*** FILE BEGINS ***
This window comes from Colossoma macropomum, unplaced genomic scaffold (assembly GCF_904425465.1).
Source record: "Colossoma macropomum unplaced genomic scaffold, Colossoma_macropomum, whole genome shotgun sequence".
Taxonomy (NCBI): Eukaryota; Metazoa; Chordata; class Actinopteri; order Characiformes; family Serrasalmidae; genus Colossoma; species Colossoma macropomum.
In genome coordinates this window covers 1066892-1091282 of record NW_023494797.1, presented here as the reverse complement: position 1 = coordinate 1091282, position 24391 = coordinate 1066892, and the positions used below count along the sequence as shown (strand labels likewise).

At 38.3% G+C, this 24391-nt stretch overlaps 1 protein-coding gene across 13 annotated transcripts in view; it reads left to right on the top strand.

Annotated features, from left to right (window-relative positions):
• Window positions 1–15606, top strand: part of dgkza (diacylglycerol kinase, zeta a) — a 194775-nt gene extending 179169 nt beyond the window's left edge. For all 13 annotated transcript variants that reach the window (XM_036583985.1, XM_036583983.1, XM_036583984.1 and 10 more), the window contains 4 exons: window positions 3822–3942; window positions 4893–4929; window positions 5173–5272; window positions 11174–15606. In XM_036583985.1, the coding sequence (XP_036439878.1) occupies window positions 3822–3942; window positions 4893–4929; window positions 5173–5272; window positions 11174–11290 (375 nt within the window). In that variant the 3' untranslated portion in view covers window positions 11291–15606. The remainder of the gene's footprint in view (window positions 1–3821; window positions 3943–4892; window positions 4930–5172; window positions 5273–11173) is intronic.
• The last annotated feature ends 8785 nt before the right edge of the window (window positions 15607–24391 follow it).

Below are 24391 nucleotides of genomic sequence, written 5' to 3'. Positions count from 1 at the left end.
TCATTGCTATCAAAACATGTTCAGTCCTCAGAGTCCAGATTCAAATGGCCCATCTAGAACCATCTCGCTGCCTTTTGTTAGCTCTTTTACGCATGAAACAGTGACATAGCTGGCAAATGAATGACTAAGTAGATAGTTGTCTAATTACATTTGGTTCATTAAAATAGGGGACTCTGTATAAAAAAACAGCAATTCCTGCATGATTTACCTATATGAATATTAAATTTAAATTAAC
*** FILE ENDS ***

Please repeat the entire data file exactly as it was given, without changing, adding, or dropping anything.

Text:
This window comes from Colossoma macropomum, unplaced genomic scaffold (assembly GCF_904425465.1).
Source record: "Colossoma macropomum unplaced genomic scaffold, Colossoma_macropomum, whole genome shotgun sequence".
Taxonomy (NCBI): Eukaryota; Metazoa; Chordata; class Actinopteri; order Characiformes; family Serrasalmidae; genus Colossoma; species Colossoma macropomum.
In genome coordinates this window covers 1066892-1091282 of record NW_023494797.1, presented here as the reverse complement: position 1 = coordinate 1091282, position 24391 = coordinate 1066892, and the positions used below count along the sequence as shown (strand labels likewise).

At 38.3% G+C, this 24391-nt stretch overlaps 1 protein-coding gene across 13 annotated transcripts in view; it reads left to right on the top strand.

Annotated features, from left to right (window-relative positions):
• Window positions 1–15606, top strand: part of dgkza (diacylglycerol kinase, zeta a) — a 194775-nt gene extending 179169 nt beyond the window's left edge. For all 13 annotated transcript variants that reach the window (XM_036583985.1, XM_036583983.1, XM_036583984.1 and 10 more), the window contains 4 exons: window positions 3822–3942; window positions 4893–4929; window positions 5173–5272; window positions 11174–15606. In XM_036583985.1, the coding sequence (XP_036439878.1) occupies window positions 3822–3942; window positions 4893–4929; window positions 5173–5272; window positions 11174–11290 (375 nt within the window). In that variant the 3' untranslated portion in view covers window positions 11291–15606. The remainder of the gene's footprint in view (window positions 1–3821; window positions 3943–4892; window positions 4930–5172; window positions 5273–11173) is intronic.
• The last annotated feature ends 8785 nt before the right edge of the window (window positions 15607–24391 follow it).

Below are 24391 nucleotides of genomic sequence, written 5' to 3'. Positions count from 1 at the left end.
TCATTGCTATCAAAACATGTTCAGTCCTCAGAGTCCAGATTCAAATGGCCCATCTAGAACCATCTCGCTGCCTTTTGTTAGCTCTTTTACGCATGAAACAGTGACATAGCTGGCAAATGAATGACTAAGTAGATAGTTGTCTAATTACATTTGGTTCATTAAAATAGGGGACTCTGTATAAAAAAACAGCAATTCCTGCATGATTTACCTATATGAATATTAAATTTAAATTAAC